First of all, then, let's note that the revised cut still delivers all the power of the original. Not easy to disagree entirely with the "Greatest Film Ever Made" tag on the box, in many ways. But you probably all know the immense virtues of the original film, so let's concentrate on this latest edition. The print is absolutely beautiful; indeed, having seen this first in a 70s cinema, with the technology of the time, and subsequently on video-tape and the earlier DVD transfers, I have to say that the visuals here are breathtaking all over again and even truer to what must have been the original cinematography - the Iraq scenes are gorgeous and the later domestic and urban traumata play out with new vivacity on this disk.

The sound, meanwhile, is skilfully mixed to surround, so that scenes like Karras in the subway and his disturbing visit to his hospitalised mother (with those shrieks and murmurs from the other women) are especially effective - note those sounds are brought back later into Reagan's chilled bedroom when the demon impersonates the priest's mother: spine-chilling. There's also one particularly good bit of jump-out-of-seat intrusion from the rear speakers, when the demon blasts out Merrin's name from upstairs just after he arrives.

On the downside, there are a few too many unnecessary music cues brought in. These are never especially jarring in context, just superfluous - so we shouldn't be too put off by them. Also the extra "subliminal" flashes tend more towards distraction than enhancement of what is already a sphincter-relaxing essay in suspense. This stuff only really serves to remind us what a fabulous job Friedkin originally did in staying in the "authentic, character-driven-thriller, documentary" mode he'd made his own with French Connection for this genre-busting "horror film" (indeed, I'd certainly go with "best horror film ever made" on that basis alone). So, in many ways, it's the absence of "spooky" cliché that helped to make this film such a stunner: and these extra little images aren't necessary, mere novelty... but, again, nothing to trouble us too much.

The Spider-Walk is back, of course; but in a form truncated from the one many of us will have seen from documentaries and such. This is probably the best solution to the "double-climax" problem - Dennings' death followed by the extended "spider/snake" appearance of the daughter - of Ellen Burstyn having to react in depth to both. Here, we get a sudden shock and quick cut away that actually reminds us how "modern" the movie is in terms of cutting and narrative agility. So this bit is just past "take it or leave it" and into "take it."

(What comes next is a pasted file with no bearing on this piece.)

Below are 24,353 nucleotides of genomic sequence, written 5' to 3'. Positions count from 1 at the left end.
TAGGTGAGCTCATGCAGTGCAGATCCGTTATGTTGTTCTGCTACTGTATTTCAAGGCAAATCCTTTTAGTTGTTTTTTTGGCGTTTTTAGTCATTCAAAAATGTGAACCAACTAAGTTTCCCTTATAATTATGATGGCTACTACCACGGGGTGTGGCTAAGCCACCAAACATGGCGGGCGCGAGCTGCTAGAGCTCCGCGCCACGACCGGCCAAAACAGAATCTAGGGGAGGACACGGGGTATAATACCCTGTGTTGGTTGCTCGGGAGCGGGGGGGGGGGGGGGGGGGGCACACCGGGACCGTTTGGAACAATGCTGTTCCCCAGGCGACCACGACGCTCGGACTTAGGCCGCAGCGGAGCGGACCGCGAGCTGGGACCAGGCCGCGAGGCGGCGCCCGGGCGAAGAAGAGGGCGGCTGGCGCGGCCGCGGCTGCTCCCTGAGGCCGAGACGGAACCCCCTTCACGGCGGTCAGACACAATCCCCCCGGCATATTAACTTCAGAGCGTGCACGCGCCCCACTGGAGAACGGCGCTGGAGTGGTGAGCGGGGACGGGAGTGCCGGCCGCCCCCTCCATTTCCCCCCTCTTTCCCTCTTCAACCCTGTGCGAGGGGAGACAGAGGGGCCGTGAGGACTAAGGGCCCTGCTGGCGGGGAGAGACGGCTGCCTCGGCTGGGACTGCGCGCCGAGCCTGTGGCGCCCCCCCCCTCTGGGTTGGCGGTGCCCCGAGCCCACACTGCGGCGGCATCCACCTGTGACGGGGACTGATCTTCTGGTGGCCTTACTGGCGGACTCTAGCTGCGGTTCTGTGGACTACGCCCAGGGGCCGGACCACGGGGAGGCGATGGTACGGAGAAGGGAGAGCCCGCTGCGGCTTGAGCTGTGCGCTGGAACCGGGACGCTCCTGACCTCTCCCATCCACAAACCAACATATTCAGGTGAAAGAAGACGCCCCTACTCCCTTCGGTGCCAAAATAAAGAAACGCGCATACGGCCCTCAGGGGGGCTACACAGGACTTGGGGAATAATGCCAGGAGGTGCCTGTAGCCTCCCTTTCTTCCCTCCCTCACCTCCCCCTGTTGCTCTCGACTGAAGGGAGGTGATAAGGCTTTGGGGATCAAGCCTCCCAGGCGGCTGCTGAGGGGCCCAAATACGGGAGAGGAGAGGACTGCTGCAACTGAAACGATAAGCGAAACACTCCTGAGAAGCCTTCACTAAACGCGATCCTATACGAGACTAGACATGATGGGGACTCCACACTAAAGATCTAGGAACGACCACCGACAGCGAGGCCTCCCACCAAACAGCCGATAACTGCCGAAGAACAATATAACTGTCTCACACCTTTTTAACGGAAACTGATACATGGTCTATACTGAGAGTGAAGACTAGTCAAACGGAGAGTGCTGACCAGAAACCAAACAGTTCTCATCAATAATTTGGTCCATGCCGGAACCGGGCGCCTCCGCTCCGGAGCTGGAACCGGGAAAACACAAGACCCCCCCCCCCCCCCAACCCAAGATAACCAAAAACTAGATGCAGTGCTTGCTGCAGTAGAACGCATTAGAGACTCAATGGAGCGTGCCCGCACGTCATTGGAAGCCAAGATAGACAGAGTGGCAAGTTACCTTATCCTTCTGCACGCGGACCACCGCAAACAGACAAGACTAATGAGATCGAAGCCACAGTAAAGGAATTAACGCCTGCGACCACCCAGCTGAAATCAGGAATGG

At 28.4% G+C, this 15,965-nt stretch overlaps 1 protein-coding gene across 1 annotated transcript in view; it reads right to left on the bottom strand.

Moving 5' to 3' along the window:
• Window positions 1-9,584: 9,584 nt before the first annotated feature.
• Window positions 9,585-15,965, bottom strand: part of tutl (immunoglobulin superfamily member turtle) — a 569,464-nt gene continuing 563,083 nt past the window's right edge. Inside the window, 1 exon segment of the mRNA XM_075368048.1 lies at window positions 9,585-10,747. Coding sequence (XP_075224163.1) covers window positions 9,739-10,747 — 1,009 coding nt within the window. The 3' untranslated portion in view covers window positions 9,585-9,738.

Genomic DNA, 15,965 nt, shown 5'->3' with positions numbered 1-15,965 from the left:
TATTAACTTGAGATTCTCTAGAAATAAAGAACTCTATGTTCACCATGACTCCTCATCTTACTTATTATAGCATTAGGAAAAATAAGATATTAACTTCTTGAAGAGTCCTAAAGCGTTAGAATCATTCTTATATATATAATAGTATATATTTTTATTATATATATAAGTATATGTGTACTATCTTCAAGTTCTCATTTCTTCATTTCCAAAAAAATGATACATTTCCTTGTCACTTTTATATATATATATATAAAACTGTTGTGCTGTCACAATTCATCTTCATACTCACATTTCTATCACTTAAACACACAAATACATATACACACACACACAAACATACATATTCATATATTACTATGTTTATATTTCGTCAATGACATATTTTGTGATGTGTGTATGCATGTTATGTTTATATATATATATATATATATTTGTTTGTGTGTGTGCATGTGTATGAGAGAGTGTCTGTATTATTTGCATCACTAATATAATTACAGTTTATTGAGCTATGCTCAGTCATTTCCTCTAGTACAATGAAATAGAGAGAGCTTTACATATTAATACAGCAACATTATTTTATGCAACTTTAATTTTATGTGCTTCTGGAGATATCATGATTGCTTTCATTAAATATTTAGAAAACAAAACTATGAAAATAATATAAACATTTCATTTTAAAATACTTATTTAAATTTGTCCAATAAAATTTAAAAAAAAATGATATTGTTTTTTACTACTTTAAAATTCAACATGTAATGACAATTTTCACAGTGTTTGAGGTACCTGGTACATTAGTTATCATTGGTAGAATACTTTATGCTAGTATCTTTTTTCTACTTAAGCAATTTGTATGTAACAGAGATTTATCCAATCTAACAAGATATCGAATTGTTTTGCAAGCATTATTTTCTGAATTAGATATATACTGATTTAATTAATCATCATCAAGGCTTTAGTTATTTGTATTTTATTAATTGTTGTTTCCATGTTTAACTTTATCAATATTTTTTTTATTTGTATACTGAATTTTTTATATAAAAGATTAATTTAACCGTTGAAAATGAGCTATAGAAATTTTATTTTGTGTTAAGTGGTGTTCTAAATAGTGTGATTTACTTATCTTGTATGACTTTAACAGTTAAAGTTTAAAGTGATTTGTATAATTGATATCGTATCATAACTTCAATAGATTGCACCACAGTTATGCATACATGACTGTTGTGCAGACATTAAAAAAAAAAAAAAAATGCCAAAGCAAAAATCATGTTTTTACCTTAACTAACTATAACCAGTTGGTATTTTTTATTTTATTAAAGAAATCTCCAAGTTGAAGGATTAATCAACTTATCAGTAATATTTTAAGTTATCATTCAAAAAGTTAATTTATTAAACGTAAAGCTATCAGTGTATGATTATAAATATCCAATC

Overall, then: this is the version I'd probably play with film-loving friends - as above. The clincher for me is the reinstatement of the gentle scene at the end between detective and priest as the latter turns from the fatal stairs, a favourite element of the novel and one which does make sense (despite Friedkin's known wish to "leave it to the audience" after the action). The scene works beyond simply defusing the tension - it allows the patterned repetition from earlier of a great bit of tenderly sarcastic shtick around film-buffery ("Othello? Who's in it?" / "Ophelia, Debbie Reynolds!" / "...I've seen it" etc.). Look, anything that puts the wonderful Lee J. Cobb on screen for a little longer is all right by me!
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on 20 April 2006
I did not find this scary, well, in fact I lie, I did at the age of seven where I accidentally watched five minutes with my grandmother, before she realised what it was! But now, watching it fully and being able to appreciate its brilliance, this film makes you think long and hard, especially as I am not atheist. And entirely by the way, watching this film if you have any belief in God, then it is best not to take it seriously as it is terrifying. I am not decided about religion and I watched it not as a scary film, but a tragedy. Regan, played by Linda Blair (who is alive and well if anyone has heard the rumour she killed herself after filming it) and an array of other cast, bring the ideas behind the Devil to life. If you laugh through this film I think you are denying your true understanding of it as in no way is it funny, it is horrific to see how the Devil forces the girl to some controversial things, still controversial today, come to that. Being 16, I still have a lot left to understand about how the world works, but it is still enough to make you realise how precious life is, and I assume when you are older to respect the film even more. It is one of those films that sticks with you for a long time, one that you will never forget, and if you are in a thinking mood you can go to it to question the motives of living things.

The music, Mike Oldfield's 'Tubular Bells' makes a recurring rendition in your mind as the eeriness of the story evolves. The most shocking scene is where the priest enters the room and sees his sick mother in the place where Regan should be; the clever change in colour makes it all the more startling. Many refer to the more famous parts, like the 360-degree turn of the head, but its fame makes it less scary. Another upsetting scenes is where Regan has not been possessed fully, but is being flung about on her bed as she screams for her mother, this is emotive and therefore scary as it is not so far from reality. I wont give away any more parts of the film, as you must enjoy it for yourself.

It is a masterpiece, beautiful in idea and visually, if ever you get the chance to watch it then watch it, the trouble is, today's society doesn't appreciate it as apparently gore is scary and all the horrors that come out today are filled with it, so if you have an appreciation for adrenaline, then go to the oldies.